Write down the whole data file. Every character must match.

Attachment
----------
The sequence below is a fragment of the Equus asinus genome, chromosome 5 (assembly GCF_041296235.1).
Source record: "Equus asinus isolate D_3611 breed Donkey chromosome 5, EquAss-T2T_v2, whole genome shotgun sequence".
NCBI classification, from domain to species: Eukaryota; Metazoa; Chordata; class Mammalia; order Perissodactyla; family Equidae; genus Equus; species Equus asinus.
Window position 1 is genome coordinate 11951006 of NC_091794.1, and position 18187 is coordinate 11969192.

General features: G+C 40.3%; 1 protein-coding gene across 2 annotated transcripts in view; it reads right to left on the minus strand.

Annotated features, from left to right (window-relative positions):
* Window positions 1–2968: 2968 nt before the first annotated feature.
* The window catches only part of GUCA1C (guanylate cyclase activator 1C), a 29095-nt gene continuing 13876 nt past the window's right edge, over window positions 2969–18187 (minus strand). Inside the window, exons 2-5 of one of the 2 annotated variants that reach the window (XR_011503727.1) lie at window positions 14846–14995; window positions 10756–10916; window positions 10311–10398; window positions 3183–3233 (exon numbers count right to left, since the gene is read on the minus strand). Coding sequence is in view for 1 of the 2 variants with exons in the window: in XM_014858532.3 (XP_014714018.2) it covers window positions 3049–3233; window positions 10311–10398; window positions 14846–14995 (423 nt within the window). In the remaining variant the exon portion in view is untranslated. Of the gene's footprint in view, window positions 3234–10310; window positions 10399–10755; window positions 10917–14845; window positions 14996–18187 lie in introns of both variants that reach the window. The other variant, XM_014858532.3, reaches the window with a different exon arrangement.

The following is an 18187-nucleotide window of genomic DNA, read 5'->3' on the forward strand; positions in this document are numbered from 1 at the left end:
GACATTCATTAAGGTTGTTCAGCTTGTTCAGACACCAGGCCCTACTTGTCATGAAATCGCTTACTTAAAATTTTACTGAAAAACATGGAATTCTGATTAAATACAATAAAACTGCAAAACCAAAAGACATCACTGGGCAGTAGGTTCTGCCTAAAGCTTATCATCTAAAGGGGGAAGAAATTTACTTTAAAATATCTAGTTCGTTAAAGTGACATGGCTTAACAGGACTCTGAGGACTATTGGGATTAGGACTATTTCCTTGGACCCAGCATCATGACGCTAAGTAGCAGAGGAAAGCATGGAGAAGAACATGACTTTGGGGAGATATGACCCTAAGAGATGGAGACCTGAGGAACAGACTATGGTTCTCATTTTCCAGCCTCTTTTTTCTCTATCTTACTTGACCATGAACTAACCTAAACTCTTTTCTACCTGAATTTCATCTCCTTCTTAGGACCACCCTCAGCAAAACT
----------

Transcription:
The sequence below is a fragment of the Equus asinus genome, chromosome 5 (assembly GCF_041296235.1).
Source record: "Equus asinus isolate D_3611 breed Donkey chromosome 5, EquAss-T2T_v2, whole genome shotgun sequence".
NCBI classification, from domain to species: Eukaryota; Metazoa; Chordata; class Mammalia; order Perissodactyla; family Equidae; genus Equus; species Equus asinus.
Window position 1 is genome coordinate 11951006 of NC_091794.1, and position 18187 is coordinate 11969192.

General features: G+C 40.3%; 1 protein-coding gene across 2 annotated transcripts in view; it reads right to left on the minus strand.

Annotated features, from left to right (window-relative positions):
* Window positions 1–2968: 2968 nt before the first annotated feature.
* The window catches only part of GUCA1C (guanylate cyclase activator 1C), a 29095-nt gene continuing 13876 nt past the window's right edge, over window positions 2969–18187 (minus strand). Inside the window, exons 2-5 of one of the 2 annotated variants that reach the window (XR_011503727.1) lie at window positions 14846–14995; window positions 10756–10916; window positions 10311–10398; window positions 3183–3233 (exon numbers count right to left, since the gene is read on the minus strand). Coding sequence is in view for 1 of the 2 variants with exons in the window: in XM_014858532.3 (XP_014714018.2) it covers window positions 3049–3233; window positions 10311–10398; window positions 14846–14995 (423 nt within the window). In the remaining variant the exon portion in view is untranslated. Of the gene's footprint in view, window positions 3234–10310; window positions 10399–10755; window positions 10917–14845; window positions 14996–18187 lie in introns of both variants that reach the window. The other variant, XM_014858532.3, reaches the window with a different exon arrangement.

The following is an 18187-nucleotide window of genomic DNA, read 5'->3' on the forward strand; positions in this document are numbered from 1 at the left end:
GACATTCATTAAGGTTGTTCAGCTTGTTCAGACACCAGGCCCTACTTGTCATGAAATCGCTTACTTAAAATTTTACTGAAAAACATGGAATTCTGATTAAATACAATAAAACTGCAAAACCAAAAGACATCACTGGGCAGTAGGTTCTGCCTAAAGCTTATCATCTAAAGGGGGAAGAAATTTACTTTAAAATATCTAGTTCGTTAAAGTGACATGGCTTAACAGGACTCTGAGGACTATTGGGATTAGGACTATTTCCTTGGACCCAGCATCATGACGCTAAGTAGCAGAGGAAAGCATGGAGAAGAACATGACTTTGGGGAGATATGACCCTAAGAGATGGAGACCTGAGGAACAGACTATGGTTCTCATTTTCCAGCCTCTTTTTTCTCTATCTTACTTGACCATGAACTAACCTAAACTCTTTTCTACCTGAATTTCATCTCCTTCTTAGGACCACCCTCAGCAAAACT